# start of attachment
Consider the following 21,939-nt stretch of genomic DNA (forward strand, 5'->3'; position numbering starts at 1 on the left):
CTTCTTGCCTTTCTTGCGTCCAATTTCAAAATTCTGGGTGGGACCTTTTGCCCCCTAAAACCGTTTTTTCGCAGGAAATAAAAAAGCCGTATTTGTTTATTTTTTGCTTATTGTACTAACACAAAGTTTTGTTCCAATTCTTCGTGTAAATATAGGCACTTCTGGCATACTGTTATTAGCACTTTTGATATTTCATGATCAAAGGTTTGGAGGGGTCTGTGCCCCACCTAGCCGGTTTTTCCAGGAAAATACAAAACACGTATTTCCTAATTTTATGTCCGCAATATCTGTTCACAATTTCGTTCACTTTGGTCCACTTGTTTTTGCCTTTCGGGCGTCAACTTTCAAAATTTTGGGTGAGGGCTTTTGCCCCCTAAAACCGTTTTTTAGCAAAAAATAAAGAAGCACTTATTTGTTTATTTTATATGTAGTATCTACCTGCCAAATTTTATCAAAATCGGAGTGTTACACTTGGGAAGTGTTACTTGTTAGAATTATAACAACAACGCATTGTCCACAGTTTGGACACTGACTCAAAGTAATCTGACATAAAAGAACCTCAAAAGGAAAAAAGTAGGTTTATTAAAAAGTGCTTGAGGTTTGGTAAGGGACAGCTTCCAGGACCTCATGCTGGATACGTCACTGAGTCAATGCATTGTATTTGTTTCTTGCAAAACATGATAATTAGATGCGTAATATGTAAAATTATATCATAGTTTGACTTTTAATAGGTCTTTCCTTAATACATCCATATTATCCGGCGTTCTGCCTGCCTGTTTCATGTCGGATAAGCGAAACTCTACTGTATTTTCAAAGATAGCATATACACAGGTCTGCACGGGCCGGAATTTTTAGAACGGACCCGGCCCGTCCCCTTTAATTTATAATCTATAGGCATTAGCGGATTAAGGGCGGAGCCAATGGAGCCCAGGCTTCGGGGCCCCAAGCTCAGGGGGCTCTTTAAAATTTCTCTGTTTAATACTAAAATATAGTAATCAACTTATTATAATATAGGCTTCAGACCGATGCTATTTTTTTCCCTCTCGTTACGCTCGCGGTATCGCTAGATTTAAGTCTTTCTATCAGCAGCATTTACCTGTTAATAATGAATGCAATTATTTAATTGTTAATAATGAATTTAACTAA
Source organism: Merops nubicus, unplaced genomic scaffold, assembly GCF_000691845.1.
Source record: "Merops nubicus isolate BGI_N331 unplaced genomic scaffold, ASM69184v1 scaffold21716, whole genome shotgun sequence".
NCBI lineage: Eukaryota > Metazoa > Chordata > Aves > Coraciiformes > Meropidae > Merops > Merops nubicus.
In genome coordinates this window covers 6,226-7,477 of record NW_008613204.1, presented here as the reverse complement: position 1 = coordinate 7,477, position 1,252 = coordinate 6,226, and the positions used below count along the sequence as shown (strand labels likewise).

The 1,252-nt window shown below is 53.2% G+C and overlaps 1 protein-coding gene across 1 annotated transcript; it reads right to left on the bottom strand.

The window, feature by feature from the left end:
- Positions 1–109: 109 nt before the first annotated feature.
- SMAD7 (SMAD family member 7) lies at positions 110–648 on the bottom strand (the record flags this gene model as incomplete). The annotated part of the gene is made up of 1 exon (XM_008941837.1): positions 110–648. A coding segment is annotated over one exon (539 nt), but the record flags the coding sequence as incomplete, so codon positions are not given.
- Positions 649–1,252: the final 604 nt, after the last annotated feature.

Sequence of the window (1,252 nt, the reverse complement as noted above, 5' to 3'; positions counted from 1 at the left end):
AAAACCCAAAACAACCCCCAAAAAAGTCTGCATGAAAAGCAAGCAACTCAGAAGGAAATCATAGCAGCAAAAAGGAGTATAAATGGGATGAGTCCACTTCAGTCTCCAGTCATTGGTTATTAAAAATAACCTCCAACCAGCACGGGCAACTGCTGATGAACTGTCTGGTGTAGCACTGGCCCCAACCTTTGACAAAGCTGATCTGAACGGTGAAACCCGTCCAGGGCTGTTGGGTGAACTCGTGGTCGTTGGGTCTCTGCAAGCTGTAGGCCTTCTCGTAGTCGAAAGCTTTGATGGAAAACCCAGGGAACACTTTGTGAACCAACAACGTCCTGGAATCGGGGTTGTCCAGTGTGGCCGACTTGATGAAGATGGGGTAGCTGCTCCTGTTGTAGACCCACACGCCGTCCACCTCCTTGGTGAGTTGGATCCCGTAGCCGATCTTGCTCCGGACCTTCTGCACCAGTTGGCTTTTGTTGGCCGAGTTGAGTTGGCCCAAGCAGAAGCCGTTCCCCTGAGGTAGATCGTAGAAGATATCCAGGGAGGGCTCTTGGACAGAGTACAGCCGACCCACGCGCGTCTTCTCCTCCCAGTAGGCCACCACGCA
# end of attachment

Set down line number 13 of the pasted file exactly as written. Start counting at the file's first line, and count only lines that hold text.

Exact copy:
AAAACCCAAAACAACCCCCAAAAAAGTCTGCATGAAAAGCAAGCAACTCAGAAGGAAATCATAGCAGCAAAAAGGAGTATAAATGGGATGAGTCCACTTCAGTCTCCAGTCATTGGTTATTAAAAATAACCTCCAACCAGCACGGGCAACTGCTGATGAACTGTCTGGTGTAGCACTGGCCCCAACCTTTGACAAAGCTGATCTGAACGGTGAAACCCGTCCAGGGCTGTTGGGTGAACTCGTGGTCGTTGGGTCTCTGCAAGCTGTAGGCCTTCTCGTAGTCGAAAGCTTTGATGGAAAACCCAGGGAACACTTTGTGAACCAACAACGTCCTGGAATCGGGGTTGTCCAGTGTGGCCGACTTGATGAAGATGGGGTAGCTGCTCCTGTTGTAGACCCACACGCCGTCCACCTCCTTGGTGAGTTGGATCCCGTAGCCGATCTTGCTCCGGACCTTCTGCACCAGTTGGCTTTTGTTGGCCGAGTTGAGTTGGCCCAAGCAGAAGCCGTTCCCCTGAGGTAGATCGTAGAAGATATCCAGGGAGGGCTCTTGGACAGAGTACAGCCGACCCACGCGCGTCTTCTCCTCCCAGTAGGCCACCACGCA